Public companies in the U.S. and around the world are increasingly signing settlement agreements as a means to put shareholder activist campaigns to rest.
While companies are lured by the prospect of a quick end to the public side of an activist campaign, settlement agreements often invite new disruptions inside the boardroom and interrupt a board’s ability to concentrate on executing a long-term strategy. Moreover, settlement agreements are of increasingly shorter duration, meaning that the peace boards bargained for often becomes merely a fleeting respite from what is, in fact, a multiyear activist campaign.
The anatomy of a settlement agreement
At first sight, settlement agreements with activist investors have much to offer. The downside for the incumbent board is nearly always that one or more activist designees will join the board, often immediately. If the activist had leverage in the negotiations, it will have successfully pushed for “replacement rights” — the right of the activist investor to designate a replacement for any of its designees on the board who leave for ostensibly unforeseen reasons. Replacement rights create the possibility that an activist investor can replace a “good cop” that it first designated to the board with a “bad cop” who will push his or her agenda harder in the boardroom. Often, the activist designees are principals or employees of the activist fund. Regularly, settlement agreements provide that activist designees on the board will occupy seats on key committees.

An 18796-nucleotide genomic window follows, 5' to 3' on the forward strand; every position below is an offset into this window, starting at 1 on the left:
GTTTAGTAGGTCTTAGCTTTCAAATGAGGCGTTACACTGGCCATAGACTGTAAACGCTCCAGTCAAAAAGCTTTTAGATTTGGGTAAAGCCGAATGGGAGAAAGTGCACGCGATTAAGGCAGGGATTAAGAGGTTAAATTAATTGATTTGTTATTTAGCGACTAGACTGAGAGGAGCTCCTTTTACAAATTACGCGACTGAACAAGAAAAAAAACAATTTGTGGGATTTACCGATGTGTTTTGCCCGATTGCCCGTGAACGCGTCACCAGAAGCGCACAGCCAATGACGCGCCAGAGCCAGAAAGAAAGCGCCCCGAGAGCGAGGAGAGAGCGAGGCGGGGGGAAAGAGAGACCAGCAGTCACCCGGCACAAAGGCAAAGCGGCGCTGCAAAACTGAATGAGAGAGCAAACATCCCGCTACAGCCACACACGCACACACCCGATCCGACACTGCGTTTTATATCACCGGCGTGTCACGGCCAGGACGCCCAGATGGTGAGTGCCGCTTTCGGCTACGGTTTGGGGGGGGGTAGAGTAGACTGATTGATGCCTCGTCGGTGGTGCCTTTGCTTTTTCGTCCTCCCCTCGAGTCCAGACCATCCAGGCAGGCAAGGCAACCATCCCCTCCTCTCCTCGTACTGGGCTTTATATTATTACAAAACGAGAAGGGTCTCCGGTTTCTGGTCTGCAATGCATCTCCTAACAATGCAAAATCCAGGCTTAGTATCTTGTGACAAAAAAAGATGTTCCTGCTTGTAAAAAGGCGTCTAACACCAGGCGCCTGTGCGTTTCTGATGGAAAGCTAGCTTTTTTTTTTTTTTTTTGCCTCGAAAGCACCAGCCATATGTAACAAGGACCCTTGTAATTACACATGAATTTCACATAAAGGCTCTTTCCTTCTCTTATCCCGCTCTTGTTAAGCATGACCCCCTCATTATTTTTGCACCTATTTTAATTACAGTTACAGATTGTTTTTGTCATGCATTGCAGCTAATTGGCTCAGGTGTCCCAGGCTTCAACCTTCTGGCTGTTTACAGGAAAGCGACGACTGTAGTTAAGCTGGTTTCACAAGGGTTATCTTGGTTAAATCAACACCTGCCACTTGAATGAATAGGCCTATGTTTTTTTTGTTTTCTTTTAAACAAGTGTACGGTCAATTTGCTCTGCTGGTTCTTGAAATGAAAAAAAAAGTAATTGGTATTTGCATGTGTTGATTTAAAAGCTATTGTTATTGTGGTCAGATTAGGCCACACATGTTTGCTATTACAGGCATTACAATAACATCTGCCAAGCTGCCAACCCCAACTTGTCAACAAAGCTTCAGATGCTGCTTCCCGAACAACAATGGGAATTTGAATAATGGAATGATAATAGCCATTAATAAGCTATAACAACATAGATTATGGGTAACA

The upsides to a company may seem appealing, however. Most important, a settlement agreement buys peace for a period of time. A well-negotiated settlement agreement will commit the activist investor to not running further campaigns and keeping out of the public eye in respect of the company for one to two proxy seasons. A settlement agreement also allows a company to limit the number of activist designees who will join the board. The settlement agreement may also allow the company to swap one or more less desirable nominees of the activist investor for alternative nominees whose prospects for making positive contributions are higher.
What could possibly go wrong?
A settlement agreement may save a company a few months of crisis mode operations. But now the new member of your club has arrived for dinner. Not content to wait around in the living room, rest assured he or she will head right for the kitchen to examine how the sausage is made — and determine whether another sausage maker is willing to buy you.